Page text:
(KETK)- Whitehouse Tx — Kevin Harris and his son Tanner, who is a 16 year old sophomore at Whitehouse High School, have been chasing storms for years, and for Kevin, he says he's seen his son grow into the practice day by day.
"I've seen him educate himself on par with many meteorologists that I've met, so he's ahead of the game," said Kevin.
It's a father son team.
Kevin drives, while Tanner expertly navigates around the storm using radar.
"He's keeping up with exactly where the storm was and where we were in relation to it," said Kevin.
Before the storms began to move in this past weekend, Kevin and Tanner began making their up through the northern part of Texas, not sure how far the road would take them.
"We went further and further north and ended up in Mayflower, Arkansas, about one hour before this tornado touched down right in front of us, and it was a monster," said Kevin.
"At that point we finally realized how dangerous this was and it was heading into Mayflower onto Vilonia," said Tanner.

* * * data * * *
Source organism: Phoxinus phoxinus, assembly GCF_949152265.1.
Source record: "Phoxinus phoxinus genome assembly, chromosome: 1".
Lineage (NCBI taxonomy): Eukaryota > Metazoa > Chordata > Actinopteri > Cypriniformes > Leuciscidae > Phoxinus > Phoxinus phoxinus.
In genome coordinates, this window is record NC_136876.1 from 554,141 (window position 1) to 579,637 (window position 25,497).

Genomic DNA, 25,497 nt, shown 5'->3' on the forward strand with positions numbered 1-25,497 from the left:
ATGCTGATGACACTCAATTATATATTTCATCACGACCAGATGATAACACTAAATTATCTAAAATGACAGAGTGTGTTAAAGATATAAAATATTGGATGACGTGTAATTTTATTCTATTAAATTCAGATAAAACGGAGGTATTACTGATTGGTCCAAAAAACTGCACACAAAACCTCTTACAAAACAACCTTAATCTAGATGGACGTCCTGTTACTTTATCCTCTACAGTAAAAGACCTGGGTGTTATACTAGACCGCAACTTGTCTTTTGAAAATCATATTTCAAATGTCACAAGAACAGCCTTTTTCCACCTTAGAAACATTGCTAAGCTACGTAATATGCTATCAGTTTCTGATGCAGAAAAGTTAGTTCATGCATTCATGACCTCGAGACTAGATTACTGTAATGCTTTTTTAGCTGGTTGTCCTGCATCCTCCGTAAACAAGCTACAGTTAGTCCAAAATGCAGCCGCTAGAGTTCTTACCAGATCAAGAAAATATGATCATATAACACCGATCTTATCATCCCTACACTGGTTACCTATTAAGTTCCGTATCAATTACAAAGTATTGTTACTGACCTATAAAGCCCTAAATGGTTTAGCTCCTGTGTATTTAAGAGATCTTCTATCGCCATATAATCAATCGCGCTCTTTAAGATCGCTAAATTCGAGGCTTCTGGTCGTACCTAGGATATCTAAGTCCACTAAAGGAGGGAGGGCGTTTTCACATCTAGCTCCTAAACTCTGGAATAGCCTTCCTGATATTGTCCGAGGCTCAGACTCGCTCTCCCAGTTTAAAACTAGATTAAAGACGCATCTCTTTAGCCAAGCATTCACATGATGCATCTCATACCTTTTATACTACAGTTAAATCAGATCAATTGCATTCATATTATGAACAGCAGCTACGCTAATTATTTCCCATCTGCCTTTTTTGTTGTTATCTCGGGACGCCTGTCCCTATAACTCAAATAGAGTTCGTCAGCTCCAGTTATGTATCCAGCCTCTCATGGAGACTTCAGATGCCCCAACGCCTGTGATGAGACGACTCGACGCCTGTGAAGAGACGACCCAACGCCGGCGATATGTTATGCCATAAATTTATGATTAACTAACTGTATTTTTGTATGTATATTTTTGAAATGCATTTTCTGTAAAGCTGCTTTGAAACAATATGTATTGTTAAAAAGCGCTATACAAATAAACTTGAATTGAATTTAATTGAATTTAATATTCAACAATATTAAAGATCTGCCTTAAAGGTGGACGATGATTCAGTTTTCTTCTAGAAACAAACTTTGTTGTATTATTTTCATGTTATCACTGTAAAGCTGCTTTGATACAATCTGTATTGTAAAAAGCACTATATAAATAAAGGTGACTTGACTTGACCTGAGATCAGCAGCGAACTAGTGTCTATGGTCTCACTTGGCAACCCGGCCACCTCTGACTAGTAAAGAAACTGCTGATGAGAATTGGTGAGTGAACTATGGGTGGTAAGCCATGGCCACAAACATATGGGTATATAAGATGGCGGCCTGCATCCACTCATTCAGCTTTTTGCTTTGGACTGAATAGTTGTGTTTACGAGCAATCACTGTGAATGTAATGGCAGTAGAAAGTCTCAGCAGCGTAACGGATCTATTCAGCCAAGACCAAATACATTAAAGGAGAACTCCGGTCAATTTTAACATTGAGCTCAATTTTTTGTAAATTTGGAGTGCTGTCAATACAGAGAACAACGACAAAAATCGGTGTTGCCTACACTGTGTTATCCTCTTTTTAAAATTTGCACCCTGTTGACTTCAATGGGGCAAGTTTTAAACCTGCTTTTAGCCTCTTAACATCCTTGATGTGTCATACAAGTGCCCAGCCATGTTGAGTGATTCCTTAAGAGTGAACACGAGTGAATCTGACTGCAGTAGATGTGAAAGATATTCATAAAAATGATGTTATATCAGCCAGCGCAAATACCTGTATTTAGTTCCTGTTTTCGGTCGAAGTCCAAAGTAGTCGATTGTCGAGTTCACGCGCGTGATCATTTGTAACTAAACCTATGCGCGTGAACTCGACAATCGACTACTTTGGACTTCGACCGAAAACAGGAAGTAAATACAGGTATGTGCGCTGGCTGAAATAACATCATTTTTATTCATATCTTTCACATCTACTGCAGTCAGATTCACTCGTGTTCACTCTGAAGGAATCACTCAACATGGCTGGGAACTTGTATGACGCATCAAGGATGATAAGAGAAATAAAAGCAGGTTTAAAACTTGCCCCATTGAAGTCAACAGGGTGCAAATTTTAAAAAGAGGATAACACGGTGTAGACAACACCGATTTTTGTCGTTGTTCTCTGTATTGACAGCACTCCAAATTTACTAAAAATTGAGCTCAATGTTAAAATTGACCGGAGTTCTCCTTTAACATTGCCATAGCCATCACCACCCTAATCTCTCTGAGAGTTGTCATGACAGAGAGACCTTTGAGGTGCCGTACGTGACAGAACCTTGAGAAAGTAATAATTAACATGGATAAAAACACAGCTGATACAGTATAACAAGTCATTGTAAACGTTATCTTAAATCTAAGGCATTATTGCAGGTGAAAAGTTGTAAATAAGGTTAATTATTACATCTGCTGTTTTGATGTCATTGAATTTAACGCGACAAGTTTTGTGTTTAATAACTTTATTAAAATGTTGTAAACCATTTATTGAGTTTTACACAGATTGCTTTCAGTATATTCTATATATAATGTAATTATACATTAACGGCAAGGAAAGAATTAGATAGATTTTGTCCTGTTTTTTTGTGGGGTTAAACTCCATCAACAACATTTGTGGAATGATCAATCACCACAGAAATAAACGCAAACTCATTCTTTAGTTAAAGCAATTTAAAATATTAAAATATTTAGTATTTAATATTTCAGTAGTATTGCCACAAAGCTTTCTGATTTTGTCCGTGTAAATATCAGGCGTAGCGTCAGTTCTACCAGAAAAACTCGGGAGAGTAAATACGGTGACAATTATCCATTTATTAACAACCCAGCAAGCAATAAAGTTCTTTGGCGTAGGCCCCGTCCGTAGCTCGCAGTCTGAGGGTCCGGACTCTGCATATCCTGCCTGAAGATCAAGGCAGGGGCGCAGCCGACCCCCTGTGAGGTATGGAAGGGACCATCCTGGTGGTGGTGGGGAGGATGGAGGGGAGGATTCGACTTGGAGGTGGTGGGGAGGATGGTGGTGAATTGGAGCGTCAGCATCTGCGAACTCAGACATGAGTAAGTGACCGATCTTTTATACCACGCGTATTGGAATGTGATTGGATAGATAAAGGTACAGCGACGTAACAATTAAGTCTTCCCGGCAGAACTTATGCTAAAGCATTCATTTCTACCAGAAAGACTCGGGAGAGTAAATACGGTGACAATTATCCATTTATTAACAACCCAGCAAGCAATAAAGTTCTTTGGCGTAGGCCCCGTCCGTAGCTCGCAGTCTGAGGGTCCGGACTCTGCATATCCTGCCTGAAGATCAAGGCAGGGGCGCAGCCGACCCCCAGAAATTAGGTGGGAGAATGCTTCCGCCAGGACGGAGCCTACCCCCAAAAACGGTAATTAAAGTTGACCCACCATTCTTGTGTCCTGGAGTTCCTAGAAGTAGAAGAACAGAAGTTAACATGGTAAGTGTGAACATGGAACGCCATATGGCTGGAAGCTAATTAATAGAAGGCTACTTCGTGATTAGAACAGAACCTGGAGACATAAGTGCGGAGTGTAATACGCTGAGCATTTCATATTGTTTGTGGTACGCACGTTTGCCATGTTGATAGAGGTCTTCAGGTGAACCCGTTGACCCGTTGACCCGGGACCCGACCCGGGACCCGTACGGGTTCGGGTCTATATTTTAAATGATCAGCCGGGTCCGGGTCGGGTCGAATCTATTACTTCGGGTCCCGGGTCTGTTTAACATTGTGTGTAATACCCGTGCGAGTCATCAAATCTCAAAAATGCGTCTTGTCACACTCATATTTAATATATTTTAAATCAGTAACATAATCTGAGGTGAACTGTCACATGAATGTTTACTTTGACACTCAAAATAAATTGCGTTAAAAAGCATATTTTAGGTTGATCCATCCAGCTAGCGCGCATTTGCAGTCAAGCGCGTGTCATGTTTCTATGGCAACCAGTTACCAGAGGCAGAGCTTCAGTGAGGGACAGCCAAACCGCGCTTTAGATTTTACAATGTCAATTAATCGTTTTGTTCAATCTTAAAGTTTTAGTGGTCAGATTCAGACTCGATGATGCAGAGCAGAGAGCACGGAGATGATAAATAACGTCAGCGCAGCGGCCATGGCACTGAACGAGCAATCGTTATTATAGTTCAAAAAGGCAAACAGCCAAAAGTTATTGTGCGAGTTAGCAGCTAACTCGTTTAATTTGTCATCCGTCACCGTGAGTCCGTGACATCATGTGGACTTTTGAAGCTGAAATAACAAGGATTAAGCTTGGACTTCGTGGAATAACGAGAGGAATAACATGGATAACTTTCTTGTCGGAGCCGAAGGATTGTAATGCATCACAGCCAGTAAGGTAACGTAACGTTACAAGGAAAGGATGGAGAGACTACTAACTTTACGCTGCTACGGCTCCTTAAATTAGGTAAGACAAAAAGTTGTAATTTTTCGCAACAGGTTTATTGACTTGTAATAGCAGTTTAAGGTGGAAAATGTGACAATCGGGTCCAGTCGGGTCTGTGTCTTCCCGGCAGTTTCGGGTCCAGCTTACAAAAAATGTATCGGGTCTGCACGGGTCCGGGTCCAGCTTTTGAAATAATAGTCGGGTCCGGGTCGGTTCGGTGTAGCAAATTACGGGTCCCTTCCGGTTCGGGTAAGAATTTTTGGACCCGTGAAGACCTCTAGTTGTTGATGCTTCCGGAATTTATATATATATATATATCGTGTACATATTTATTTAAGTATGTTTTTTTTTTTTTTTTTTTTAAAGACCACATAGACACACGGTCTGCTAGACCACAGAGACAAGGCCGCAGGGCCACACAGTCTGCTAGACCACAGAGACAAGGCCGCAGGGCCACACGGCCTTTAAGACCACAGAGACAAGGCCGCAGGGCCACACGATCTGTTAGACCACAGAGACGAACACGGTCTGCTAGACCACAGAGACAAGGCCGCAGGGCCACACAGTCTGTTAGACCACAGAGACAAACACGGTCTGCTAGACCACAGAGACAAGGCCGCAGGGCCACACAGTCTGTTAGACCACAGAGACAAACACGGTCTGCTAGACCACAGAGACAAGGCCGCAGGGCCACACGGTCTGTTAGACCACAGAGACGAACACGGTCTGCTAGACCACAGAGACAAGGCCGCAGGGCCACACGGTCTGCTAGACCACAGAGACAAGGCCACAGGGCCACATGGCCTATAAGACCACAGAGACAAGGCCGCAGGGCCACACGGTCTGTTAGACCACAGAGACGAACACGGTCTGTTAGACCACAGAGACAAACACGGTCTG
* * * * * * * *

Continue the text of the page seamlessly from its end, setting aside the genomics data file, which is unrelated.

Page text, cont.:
For many who lived in that area, it was too late.
"Witnessing the devastation really can change you as a person," said Tanner.
And reinforce just how deadly storm chasing can be
"This is very dangerous, and as a father I need to keep my son safe, and that's the main thing I was gonna do was keep him out of harms' way," said Kevin.
And for tanner, there's no one else he'd rather have by his side than his dad.
"I don't trust anyone else driving, so I mean, I'm gonna navigate, I need someone who knows how to drive, so, I trust him," said Tanner.
Kevin wanted to reinforce just how dangerous this is, and does not encourage anyone to try storm chasing without proper training and equipment.
Storm chasing is especially dangerous here in East Texas, due to the hills and pines trees.
Without knowing how to read a radar, especially in this area, you could end up running directly into a deadly tornado.